Every year people give puppies as gifts, only to have them dropped off at a local shelter down the road. Getting a dog is a very personal decision, it's not something to spring on someone. Having a dog requires time, care, money, and a lifetime commitment.
If you do choose to get a dog please consider adopting from a rescue. There are more dogs than ever that need homes.
I'm sharing the story of our boy, Logan, who was with us a mere 14 months but brought more joy into our lives than I could ever have imagined. I hope his story inspires others to go out and save a life, especially the life of a senior dog.
Logan lived at a puppy mill for 4 years, he was the stud dog. He had no name, was kept caged, used and abused.
Eventually when the owner of the puppy mill thought he no longer fit the bill as a stud dog he was put up for auction. Yes, auction, so possibly another breeder could come along to buy him and continue his life of abuse. Or, if he wasnít bought he probably would have been put down.
This is where a great organization called the Bernese Auction Rescue Coalition comes in. They bought him, got him medical attention, and put him in a wonderful foster home until he got adopted. On June 6, 2008 Horst and I went to pick up our new family member. When I saw him I had tears in my eyes, he was so beautiful, and so scared.
We celebrated our 1 year anniversary in June, it truly was a celebration. Logan had overcome so much in a year, he was a different dog.
When we first got Logan, Iím not going to lie, it was hard. He barely moved, spent most of his days in our 1/2 bath where he was comfortable. We never pushed him, always let him do things on his own time schedule. Each day we spent quiet time lying with him and petting him. We started taking him for walks everyday and that was when we got our first glimpse at the dog who was waiting to come out.
We made progress, and had setbacks, working with Logan was like nothing we had ever dealt with. Weíve always had rescues but Logan was in a whole different category. I remember after a few months had passed wondering if we were just going to be Loganís caregivers, which was fine, or we would eventually breakthrough and show him life could be good and people could be trusted.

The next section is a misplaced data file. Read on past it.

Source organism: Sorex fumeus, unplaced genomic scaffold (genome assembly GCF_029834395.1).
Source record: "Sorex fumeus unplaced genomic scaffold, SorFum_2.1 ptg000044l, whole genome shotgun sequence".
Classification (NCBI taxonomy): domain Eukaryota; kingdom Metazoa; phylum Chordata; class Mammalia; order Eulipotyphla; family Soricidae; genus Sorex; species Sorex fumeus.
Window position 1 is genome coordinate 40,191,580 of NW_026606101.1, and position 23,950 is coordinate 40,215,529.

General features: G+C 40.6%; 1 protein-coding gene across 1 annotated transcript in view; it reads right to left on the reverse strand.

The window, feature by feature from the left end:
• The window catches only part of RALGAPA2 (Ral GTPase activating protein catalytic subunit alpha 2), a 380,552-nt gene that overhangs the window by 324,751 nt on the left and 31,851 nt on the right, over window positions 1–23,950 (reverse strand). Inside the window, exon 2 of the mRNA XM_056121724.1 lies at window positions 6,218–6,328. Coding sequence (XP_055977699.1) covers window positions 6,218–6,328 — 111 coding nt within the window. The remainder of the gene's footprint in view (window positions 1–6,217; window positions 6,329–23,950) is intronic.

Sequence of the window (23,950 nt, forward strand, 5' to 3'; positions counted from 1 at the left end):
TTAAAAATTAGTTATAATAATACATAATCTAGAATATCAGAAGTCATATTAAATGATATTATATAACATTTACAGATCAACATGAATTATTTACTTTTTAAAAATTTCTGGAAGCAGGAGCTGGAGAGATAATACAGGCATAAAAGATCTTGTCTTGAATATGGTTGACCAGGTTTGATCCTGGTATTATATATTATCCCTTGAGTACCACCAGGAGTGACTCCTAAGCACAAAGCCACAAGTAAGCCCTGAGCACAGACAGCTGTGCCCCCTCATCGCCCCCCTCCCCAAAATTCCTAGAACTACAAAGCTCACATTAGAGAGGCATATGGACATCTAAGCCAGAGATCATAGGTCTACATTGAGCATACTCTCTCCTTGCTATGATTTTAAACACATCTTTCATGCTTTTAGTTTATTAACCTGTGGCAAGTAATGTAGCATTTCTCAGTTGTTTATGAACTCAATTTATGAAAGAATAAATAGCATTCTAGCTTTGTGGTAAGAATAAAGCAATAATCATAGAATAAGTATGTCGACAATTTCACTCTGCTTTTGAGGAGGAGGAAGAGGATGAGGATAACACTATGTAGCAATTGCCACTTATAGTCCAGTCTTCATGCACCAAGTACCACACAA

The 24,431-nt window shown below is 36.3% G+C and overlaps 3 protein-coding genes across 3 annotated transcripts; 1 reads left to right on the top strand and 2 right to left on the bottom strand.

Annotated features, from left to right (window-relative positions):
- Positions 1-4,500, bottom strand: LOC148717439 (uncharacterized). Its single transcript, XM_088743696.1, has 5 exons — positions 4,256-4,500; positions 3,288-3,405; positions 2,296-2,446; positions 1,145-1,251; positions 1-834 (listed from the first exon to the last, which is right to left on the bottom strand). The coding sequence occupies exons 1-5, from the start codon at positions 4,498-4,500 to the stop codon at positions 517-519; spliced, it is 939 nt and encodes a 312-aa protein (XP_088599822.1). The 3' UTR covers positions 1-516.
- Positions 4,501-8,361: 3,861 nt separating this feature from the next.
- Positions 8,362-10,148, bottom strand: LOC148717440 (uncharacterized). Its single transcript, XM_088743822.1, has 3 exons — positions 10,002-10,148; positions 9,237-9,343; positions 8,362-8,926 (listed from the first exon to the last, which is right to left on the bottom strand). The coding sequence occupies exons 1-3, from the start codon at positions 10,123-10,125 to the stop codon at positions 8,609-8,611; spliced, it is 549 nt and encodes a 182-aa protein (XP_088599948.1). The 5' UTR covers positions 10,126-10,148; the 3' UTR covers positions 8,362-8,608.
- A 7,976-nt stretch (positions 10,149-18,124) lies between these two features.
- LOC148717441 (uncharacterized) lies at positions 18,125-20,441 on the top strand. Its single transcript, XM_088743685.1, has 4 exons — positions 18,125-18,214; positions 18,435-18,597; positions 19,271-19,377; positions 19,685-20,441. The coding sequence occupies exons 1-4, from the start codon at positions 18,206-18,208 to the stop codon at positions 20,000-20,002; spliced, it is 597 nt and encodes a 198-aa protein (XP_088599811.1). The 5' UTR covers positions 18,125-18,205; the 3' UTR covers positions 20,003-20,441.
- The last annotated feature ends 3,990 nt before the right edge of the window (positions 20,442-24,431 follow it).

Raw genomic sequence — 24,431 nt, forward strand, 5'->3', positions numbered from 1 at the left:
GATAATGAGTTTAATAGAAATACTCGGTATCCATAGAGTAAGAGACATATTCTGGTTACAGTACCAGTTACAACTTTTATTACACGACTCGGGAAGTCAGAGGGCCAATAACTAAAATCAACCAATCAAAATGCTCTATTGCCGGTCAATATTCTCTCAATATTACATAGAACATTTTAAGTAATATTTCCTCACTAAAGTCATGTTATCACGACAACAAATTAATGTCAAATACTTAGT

I donít have an exact date or incident to mark the change but it happened. I do remember the first time he wagged his tail it touched my heart in a way I didnít think possible. Every breakthrough brought us such joy.
As we were saying goodbye to Logan yesterday we knew our tears were for us, we would miss him but he would be fine. In the short time he was with us he went to the park everyday, up to the lake on weekends, had a vacation in Asheville at dog friendly B&B, came to Wilmington with us and saw the ocean, played with his siblings, and was constantly fawned over. He packed a lot of living into a year and a half.
On our drive home from the vet, without him, we didnít think we could ever go through this again. We knew the risks of adopting an older dog going in and we knew Berners are susceptible to cancer, yet we thought our dog would live to twelve. What happened wasnít a total surprise but the pain that came with it was.
Yet this morning, although Iím still crying as I type, something happened. We brought such joy to Logan and him to us, isnít it out of selfishness to not do it again? It doesnít seem fair to not give what we gave Logan to another dog in need. So somehow Horst and I found ourselves looking at the BARC board this morning to see if maybe, just maybe, thereís another Berner that needs us as bad as we need him.
Rest in peace my dear sweet Logan, you will be missed every day you are not with us.